ABERDEEN City Council leaders today pledged to fully consult affected parents and communities before any final decisions are taken on a major shake up of the city’s primary school estate.
A series of school closures, mergers and changes to zoning policies have been outlined in a report to go before a special meeting of the council’s education, culture and sport committee next Thursday.
The proposals include the merger of the Quarryhill and Bramble Brae primaries, the merger of the Middleton Park and Glashieburn primaries, and the closure of the Abbotswell and Kirkhill primaries with a new school to be created on an as yet unidentified site.
The recommendations also include a £14million refurbishment programme, the rezoning of some catchment areas and increased nursery provision.
Councillor Jenny Laing, the committee’s convener, said: “We have to ensure that the educational provision within the city is the best it can possibly be. In order to achieve this it is essential that we draw up a strategy that provides clear direction and vision for the next 20 to 25 years.
“We have to make important decisions that will affect education in the city for many years to come. That is why it is vital that we make the right decisions and, by working together, ensure we get the best educational outcomes for this and future generations.”
She stressed: “We would be looking at statutory consultation on a number of different issues so people will have an opportunity at that stage to make their views known.”
Councillor Ross Thomson, the committee’s vice-convener, said: “Huge numbers of parents, teachers and pupils have actively engaged in the council’s consultation on the school estate review. I am heartened that many of those views are reflected in the proposals which will be open to further consultation.
“Aberdeen has changed significantly and the school estate as it stands does not reflect those changes. We believe our schools should be fit for purpose for the 21st century and that they must provide the very best education possible for every single pupil across this city. We are aspirational for what all our pupils and teachers can achieve. We have worked closely with parents, pupils, teachers and communities and we will continue to do so as we move forward together.”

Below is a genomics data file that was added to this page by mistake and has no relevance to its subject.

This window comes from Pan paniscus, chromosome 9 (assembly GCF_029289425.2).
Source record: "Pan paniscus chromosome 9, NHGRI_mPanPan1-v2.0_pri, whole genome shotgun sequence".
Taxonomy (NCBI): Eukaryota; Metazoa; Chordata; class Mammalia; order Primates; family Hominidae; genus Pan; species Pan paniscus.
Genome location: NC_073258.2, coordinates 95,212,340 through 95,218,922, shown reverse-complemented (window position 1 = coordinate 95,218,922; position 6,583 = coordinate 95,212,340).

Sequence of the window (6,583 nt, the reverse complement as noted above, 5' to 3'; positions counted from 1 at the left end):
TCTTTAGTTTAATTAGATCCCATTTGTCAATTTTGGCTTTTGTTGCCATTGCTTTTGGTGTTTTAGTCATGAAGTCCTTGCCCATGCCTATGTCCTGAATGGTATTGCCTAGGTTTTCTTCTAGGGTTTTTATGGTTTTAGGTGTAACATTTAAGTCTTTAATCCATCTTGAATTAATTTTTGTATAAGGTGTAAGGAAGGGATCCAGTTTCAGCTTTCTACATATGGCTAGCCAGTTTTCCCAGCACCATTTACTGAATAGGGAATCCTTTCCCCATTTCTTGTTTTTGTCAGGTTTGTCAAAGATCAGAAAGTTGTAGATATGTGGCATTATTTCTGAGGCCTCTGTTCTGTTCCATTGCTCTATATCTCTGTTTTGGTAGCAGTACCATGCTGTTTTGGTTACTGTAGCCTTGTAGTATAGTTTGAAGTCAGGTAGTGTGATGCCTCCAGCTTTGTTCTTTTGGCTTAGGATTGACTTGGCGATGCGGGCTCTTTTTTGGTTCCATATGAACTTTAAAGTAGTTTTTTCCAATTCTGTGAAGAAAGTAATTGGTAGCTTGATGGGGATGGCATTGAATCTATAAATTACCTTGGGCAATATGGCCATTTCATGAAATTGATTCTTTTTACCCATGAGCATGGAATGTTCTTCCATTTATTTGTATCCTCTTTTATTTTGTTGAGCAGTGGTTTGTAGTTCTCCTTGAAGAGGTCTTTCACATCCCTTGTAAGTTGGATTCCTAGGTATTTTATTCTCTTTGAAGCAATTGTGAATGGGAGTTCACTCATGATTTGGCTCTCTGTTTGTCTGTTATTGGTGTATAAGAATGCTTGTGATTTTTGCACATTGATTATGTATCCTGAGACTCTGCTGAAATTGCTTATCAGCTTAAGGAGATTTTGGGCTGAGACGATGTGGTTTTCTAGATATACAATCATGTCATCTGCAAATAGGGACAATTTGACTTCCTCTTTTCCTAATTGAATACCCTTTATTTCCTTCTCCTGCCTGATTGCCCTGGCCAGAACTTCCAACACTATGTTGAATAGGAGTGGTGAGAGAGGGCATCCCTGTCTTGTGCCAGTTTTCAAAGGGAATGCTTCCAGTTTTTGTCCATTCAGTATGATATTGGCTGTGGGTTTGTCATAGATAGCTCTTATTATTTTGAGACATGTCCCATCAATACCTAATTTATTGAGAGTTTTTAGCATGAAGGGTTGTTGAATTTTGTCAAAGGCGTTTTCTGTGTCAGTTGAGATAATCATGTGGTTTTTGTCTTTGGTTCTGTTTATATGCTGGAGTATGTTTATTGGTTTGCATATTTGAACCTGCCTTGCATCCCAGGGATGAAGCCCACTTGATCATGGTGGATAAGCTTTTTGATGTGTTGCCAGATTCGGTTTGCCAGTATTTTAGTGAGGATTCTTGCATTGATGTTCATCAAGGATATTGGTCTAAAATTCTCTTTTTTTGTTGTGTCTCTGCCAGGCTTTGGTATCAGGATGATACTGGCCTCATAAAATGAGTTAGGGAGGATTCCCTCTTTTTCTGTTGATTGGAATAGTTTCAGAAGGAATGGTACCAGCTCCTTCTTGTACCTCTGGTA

According to the report, 14 of the city’s 49 primaries were built of granite during the reign of Queen Victoria, nine between the 1930s and 50s and another ten in the 1960s and 70s.
It continues: “There is a requirement to improve the suitability of the granite-built Victorian Schools which are located within established communities across the city.A programme to improve suitability should be instigated which would involve exploring possible alterations to internal and external facilities.”
“The vast majority of new housing developments are around the periphery of the city and this puts pressure on accommodation in existing suburban schools. City centre schools and those in areas with
an aging population are under-occupied and the trend for under-occupancy in some schools is accelerating.
“The number of pupils in twenty of our primary schools is forecast to exceed capacity within the next four years, resulting in a shortfall of approximately 1000 places in these schools. The Associated Schools
Groups where there will be insufficient places are Aberdeen Grammar School, Bucksburn Academy and Cults Academy. “